ED WARD'S ROAD TO RECOVERY
Seamless Care from Wake Forest Baptist and Lexington Medical Center
Ed Ward smiles through the struggles.
His dry sense of humor and unwavering determination attest to his courage and his remarkable recovery from a stroke in late 2010.
The 58-year-old Lexington native is well known in the community. He worked at Hedgecock Building Supply, a third generation family business, and is a two-term member of the Lexington City Council.
For his progress, he credits a team of physicians and therapists at Wake Forest Baptist Health-Lexington Medical Center and Wake Forest Baptist Medical Center and a new friend, LEXIE, for seamless care that has positioned him to accelerate the pace of his recovery.
Ed is regaining his strength, says Monette Frye, physical therapist and director of Rehabilitation Services at Lexington Medical Center. "He has better control of his body and is able to walk short distances with the help of a cane.
"Ed is very motivated, cooperative and always has a positive attitude," says Monette, who has known him since high school."He has an upbeat attitude and inspires those around him."
"LEXIE has become my good friend," Ed says. He remembers the telemedicine robot based in the Emergency Room of Lexington Medical Center. "LEXIE has a lot to do with my being here today," he says, referring to the quick treatment he received when taken to the Emergency Room last fall.
"My wife knew something was wrong when I could not get up and my speech was slurred," Ed recalls. "She asked me a few questions and then called 911, and I was rushed to the ER."
Kathy and Ed have been married for 33 years. A former nurse who now works as a Teacher's Assistant in Lexington City Schools, Kathy knew the importance of getting Ed medical treatment fast.
Stroke victims must be treated quickly to avoid brain damage. LEXIE is the audio and video link between doctors in emergency rooms in community hospitals and stroke specialists at Wake Forest Baptist. Using the robot, physicians diagnose the stroke and begin medication in minutes.
LEXIE enables the stroke specialist to observe the patient, the physical exam, and to view images while interacting with emergency physicians at Lexington Medical Center.
"What occurred with Mr. Ward is an excellent example of how stroke specialists at Wake Forest Baptist Health use remote presence technology," said Charles Tegeler, MD, professor of neurology and the director of the Stroke Center at Wake Forest Baptist Medical Center. "When he was transferred to the Medical Center, I already knew him and his family, having interacted with them using LEXIE. This continuity of care saved time and was reassuring for Mr. Ward and his family."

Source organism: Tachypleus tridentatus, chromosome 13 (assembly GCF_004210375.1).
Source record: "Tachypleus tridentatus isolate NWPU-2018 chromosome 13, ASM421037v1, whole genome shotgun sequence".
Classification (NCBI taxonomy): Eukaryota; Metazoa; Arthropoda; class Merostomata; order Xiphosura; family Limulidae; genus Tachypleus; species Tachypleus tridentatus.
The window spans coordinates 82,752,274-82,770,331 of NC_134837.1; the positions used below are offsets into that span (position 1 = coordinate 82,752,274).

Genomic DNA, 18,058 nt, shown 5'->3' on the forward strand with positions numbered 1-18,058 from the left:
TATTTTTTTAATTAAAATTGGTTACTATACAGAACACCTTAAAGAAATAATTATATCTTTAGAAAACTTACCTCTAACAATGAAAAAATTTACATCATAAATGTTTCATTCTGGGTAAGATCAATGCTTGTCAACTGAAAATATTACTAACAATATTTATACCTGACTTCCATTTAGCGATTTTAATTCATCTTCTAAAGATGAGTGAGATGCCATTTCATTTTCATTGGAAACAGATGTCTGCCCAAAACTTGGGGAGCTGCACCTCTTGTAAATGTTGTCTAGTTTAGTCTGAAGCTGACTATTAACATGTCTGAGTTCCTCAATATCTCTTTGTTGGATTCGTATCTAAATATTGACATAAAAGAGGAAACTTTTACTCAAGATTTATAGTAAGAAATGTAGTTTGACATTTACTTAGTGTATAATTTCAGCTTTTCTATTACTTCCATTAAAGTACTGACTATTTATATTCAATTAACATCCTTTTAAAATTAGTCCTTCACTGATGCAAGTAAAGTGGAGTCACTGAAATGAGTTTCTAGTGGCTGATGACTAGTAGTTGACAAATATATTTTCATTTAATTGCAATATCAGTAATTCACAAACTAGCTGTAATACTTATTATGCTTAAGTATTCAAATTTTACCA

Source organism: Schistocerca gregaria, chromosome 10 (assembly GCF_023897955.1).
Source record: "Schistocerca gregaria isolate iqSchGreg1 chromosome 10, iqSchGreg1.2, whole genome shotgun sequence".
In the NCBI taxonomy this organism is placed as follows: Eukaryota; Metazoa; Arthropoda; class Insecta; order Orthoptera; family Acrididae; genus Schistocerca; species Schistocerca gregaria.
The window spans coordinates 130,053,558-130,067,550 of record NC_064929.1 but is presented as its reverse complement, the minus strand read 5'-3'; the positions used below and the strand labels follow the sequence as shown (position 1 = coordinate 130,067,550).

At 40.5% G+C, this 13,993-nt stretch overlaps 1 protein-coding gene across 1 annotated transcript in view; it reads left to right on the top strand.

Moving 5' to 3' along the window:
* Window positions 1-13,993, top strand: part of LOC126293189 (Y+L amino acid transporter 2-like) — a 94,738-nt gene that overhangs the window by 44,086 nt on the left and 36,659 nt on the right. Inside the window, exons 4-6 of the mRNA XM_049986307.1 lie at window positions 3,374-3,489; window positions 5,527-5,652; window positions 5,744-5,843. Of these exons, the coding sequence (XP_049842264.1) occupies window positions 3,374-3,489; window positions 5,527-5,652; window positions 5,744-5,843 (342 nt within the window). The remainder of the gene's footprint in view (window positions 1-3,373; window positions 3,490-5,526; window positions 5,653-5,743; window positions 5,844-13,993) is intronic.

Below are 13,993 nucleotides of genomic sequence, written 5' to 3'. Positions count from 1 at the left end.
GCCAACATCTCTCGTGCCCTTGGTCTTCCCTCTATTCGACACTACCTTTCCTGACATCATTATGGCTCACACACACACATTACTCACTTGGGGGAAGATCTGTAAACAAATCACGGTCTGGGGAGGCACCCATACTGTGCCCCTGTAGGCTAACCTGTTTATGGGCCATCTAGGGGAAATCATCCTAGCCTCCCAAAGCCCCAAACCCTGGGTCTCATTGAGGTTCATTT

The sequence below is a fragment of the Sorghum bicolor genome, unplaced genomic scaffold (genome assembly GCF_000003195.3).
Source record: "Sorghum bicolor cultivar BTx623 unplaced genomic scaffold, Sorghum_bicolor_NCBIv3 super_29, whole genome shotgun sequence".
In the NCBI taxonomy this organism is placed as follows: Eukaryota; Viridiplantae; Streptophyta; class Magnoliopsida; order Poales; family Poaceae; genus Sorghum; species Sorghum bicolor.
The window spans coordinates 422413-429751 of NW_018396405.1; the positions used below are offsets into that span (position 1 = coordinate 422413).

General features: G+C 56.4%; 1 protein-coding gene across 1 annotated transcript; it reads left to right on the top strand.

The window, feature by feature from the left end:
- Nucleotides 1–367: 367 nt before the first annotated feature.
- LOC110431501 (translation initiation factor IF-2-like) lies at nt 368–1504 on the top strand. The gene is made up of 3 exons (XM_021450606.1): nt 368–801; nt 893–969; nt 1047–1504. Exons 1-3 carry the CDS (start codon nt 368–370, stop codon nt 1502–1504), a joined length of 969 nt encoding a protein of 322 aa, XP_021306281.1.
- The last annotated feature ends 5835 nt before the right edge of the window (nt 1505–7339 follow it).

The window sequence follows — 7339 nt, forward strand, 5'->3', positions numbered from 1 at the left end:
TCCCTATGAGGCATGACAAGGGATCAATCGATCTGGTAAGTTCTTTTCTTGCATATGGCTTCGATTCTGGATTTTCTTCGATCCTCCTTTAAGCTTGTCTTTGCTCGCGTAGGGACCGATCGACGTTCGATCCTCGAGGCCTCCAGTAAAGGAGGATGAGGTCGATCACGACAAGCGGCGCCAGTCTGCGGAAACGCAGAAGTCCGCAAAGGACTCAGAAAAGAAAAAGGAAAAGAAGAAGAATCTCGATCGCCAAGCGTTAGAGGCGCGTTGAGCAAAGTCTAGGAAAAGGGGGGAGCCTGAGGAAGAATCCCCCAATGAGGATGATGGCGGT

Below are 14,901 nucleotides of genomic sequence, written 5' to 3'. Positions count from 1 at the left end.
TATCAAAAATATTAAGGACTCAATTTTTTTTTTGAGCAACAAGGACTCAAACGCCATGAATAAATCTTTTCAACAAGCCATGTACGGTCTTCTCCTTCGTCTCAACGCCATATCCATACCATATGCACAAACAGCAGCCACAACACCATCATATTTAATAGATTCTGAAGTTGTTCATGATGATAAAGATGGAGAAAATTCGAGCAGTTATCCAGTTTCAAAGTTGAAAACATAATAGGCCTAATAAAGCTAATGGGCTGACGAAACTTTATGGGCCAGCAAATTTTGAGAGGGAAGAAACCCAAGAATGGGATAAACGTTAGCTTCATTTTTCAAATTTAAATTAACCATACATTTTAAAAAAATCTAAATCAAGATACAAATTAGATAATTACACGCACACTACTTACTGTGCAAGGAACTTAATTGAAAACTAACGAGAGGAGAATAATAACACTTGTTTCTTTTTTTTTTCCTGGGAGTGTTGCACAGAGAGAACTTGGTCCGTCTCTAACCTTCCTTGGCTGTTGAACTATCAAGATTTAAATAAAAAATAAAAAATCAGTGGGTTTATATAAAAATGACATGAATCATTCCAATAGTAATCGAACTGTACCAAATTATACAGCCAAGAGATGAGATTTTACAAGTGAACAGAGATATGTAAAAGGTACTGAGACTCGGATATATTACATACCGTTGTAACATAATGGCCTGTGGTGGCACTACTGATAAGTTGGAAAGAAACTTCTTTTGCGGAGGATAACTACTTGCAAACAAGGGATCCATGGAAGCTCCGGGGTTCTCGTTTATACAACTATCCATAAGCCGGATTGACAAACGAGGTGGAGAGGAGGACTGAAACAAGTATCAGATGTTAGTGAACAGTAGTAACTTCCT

After returning home, Ed was treated by Advanced Home Care and said the therapists were wonderful. In a few months, he told his doctor, Terry Arnold, MD, that he was ready for more intensive rehab and wanted to go to Lexington Medical Center. "I had a prior experience with the rehab services at our hospital and was confident that the therapists could help me recover more quickly," he said.
Several years ago, Ed came to the Rehabilitation Center at Lexington Medical Center for physical therapy to recover from a knee injury suffered while playing basketball. "I am familiar with the success that patients have here," he said.
"His therapists are wonderful," says Kathy. "They are very good about setting realistic goals and helping Ed reach them. Sometimes, progress seems slow, but Ed is so much stronger and now is walking with just a little assistance."
"Lexington Medical Center means a lot to our community," Ed says. "People need to know how fortunate we are to have a quality hospital here that is connected to a world-class medical center. It's an unbeatable combination."
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